On a historic marker outside Cleveland’s longest-standing church edifice, the words of early Cuyahoga County historian Stella T. Hatch reveal a page out of Cleveland’s role in the Underground Railroad: “In the tower of St. John’s Church were often secreted runaway slaves until such time as they could be shipped to Canada.”
From the tower, they watched for the lantern signals of small boats on the Cuyahoga River and its canals that took them to larger boats on Lake Erie sailing to Canada and on to freedom. St. John’s Episcopal Church stands today at the corner of what was Church and Wall streets (now West 26th Street), and offers scheduled tours of this important Ohio landmark and its story in Cleveland’s Ohio City neighborhood.
Five miles east, restoration is under way on one of the oldest remaining homes on the East Side, the Cozad Bates House. Its oldest section is being renovated as an interpretive center that tells the story of the anti-slavery movement in Cleveland and Northeast Ohio in the 1800s.
Three nonprofit organizations — University Circle Inc., the Cleveland History Center and Restore Cleveland Hope — are working on an exhibit exploring University Circle, then known as East Cleveland Township, and its place in history as a hotbed of abolitionism. An introductory panel designed by Cleveland History Center in the Cozad Bates House will set the scene in antebellum Cleveland, when Quaker and New England settlers in Ohio’s Western Reserve served as station masters on the Underground Railroad, providing safe houses for fugitive slaves.
“The relative remoteness of the two (Cozad family) homesteads provided a natural safe haven for fugitive slaves trying to reach Canada,” the panel will read. “To travel by boat to Canada, fugitives could go west to Cleveland harbor or east to Ashtabula, or even further to Buffalo to get to Canada via the Niagara Falls railroad bridge after 1855.”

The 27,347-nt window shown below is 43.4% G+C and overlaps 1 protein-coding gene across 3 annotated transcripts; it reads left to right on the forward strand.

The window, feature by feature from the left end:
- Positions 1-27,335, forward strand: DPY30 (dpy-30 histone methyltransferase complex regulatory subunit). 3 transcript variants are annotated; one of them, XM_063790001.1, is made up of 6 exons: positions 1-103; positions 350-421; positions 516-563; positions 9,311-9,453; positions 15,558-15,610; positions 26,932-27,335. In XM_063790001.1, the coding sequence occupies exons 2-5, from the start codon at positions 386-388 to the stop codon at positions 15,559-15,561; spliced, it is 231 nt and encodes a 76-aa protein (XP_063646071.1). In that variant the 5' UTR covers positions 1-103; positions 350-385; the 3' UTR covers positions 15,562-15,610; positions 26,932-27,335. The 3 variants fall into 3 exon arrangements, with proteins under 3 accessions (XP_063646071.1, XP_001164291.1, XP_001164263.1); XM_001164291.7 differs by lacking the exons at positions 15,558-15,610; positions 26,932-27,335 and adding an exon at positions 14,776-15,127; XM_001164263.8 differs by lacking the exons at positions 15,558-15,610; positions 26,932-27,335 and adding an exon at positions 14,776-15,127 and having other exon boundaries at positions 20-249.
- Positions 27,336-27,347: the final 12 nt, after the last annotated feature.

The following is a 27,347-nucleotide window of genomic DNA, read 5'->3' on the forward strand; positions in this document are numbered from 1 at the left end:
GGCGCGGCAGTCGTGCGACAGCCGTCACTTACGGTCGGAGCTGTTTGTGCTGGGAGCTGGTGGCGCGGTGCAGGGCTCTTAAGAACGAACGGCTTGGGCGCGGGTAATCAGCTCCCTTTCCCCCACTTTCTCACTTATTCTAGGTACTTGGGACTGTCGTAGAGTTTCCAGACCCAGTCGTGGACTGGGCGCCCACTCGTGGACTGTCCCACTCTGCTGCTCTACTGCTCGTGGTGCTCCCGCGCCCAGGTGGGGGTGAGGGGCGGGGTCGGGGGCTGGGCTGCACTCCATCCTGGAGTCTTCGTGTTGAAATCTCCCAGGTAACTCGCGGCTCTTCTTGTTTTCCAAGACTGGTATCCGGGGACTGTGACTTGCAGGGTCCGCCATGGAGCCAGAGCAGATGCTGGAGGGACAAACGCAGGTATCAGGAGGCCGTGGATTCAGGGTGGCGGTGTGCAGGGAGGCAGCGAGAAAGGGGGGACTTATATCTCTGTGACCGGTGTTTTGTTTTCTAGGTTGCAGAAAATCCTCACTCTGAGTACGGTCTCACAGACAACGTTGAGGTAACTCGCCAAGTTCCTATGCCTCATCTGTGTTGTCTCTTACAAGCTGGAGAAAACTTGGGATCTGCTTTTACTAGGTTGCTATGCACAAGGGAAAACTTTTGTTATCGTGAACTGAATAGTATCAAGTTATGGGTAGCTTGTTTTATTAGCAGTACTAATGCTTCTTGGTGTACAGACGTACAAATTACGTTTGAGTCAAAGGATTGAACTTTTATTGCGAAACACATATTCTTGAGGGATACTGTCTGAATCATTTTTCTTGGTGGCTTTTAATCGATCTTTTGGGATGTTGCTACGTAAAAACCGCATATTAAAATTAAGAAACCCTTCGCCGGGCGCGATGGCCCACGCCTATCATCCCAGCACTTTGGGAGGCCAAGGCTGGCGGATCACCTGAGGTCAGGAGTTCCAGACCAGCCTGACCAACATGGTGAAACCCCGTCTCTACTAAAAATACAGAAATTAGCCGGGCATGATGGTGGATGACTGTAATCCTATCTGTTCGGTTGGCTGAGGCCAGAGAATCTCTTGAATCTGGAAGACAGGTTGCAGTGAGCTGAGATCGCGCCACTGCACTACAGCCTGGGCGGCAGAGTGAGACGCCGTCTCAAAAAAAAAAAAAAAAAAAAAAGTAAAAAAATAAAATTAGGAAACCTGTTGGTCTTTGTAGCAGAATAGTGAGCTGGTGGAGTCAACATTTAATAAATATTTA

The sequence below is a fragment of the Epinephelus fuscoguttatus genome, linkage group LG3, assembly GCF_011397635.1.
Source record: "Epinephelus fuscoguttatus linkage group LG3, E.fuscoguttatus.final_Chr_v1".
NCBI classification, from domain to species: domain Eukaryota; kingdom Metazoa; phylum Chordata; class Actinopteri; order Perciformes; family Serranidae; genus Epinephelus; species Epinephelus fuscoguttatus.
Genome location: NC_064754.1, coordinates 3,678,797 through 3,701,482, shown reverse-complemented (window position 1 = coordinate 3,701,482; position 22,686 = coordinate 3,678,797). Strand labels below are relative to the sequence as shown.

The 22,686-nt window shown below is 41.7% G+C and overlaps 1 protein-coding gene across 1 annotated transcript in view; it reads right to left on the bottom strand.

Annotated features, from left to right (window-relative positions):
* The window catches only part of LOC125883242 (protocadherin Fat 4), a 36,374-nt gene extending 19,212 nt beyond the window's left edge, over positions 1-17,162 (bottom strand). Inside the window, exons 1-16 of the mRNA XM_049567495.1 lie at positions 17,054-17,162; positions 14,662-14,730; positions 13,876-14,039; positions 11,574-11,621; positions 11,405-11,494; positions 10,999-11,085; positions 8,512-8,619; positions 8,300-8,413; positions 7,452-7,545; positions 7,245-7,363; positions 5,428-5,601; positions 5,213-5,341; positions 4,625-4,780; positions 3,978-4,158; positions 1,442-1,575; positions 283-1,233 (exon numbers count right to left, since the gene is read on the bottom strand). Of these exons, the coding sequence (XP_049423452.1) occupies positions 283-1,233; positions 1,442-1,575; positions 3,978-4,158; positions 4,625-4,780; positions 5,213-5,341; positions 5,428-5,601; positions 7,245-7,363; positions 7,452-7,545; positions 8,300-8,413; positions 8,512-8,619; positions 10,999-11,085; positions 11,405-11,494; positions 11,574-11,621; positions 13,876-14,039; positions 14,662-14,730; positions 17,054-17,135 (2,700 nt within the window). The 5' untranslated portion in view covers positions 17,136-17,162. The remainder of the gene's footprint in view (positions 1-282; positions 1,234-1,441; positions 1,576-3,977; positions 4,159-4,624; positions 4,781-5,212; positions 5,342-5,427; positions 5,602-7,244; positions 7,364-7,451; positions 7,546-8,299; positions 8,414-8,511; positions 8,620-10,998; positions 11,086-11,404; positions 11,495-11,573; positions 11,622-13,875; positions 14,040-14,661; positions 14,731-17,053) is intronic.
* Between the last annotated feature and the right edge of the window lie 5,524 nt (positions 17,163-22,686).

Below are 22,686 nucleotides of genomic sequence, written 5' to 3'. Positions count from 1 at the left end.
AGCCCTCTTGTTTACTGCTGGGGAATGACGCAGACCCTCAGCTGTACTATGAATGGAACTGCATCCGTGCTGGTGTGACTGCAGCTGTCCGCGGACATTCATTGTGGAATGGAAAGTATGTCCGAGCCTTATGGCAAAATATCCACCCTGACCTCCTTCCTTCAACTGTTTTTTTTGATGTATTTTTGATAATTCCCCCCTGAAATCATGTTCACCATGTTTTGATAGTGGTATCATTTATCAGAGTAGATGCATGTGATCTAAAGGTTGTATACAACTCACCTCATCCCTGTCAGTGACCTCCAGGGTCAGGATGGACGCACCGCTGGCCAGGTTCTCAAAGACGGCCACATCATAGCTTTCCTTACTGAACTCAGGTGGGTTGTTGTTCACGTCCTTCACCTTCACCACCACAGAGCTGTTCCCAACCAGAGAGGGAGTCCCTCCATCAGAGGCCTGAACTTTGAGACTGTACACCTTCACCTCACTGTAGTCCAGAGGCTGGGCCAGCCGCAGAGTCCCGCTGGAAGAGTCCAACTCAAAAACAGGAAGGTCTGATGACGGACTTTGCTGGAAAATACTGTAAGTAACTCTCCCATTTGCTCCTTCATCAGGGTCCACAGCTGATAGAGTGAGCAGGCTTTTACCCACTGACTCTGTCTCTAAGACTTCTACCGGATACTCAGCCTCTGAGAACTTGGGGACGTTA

When freedom-seekers reached the terminus of the Cuyahoga River to the north and Euclid Avenue (then Buffalo Road) to the west, they and their guiding conductors often arrived at John Brown’s barber shop. Brown, a free man and the wealthiest African-American in Cleveland, had started the city’s first black school and emerged as one of Cleveland’s go-to conductors and stationmasters at the final terminus of the Ohio Underground Railroad. Brown would help fugitive slaves launch from what is today’s Port of Cleveland to the freedom of the Canadian shore.
Ohio’s Underground Railroad routes were the largest network of any state in the nation, with over 3,000 miles of routes extending from more than 23 points along the Ohio River. These routes would guide travelers from such places as Ripley, Ohio, to more than a dozen northern Ohio gateways like Oberlin, Sandusky and Ashtabula. Cleveland carried the code name Station Hope, as it often was the last stop on the journey before the free shores of Canada across Lake Erie.
In the cemeteries of Cleveland lie the heroes of the story of the 1800s, be it Lakeview and East Cleveland Township Cemetery, where the Cozads are buried, or Woodland Cemetery, where John Brown is buried along with Sara Lucy Bagby Johnson. Johnson, the last fugitive slave prosecuted under the Fugitive Slave Act, ran away from her slave owner’s farm in Wheeling, in what was then Virginia, in 1860. She was working in a Cleveland home in 1861 when John Goshorn and his son, William, came to Cleveland to “reclaim” her; despite the protest of Clevelanders, a local commission upheld the Fugitive Slave Act of 1850. Returning to Virginia, Johnson was set free by way of the Union Army’s occupation of Western Virginia and the formation of the new state of West Virginia in 1863.
From these landmarks, we as a community of Clevelanders can proudly map our role in an ongoing story of courage. Cleveland’s role in the Underground Railroad is an educational and inspiring tale of the courage of men and women, black and white, and a story of bravery and hope. As discussions abound nationally and internationally today about the human journey, the story of freedom seekers who sought Station Hope in Cleveland in the 1800s remains relevant.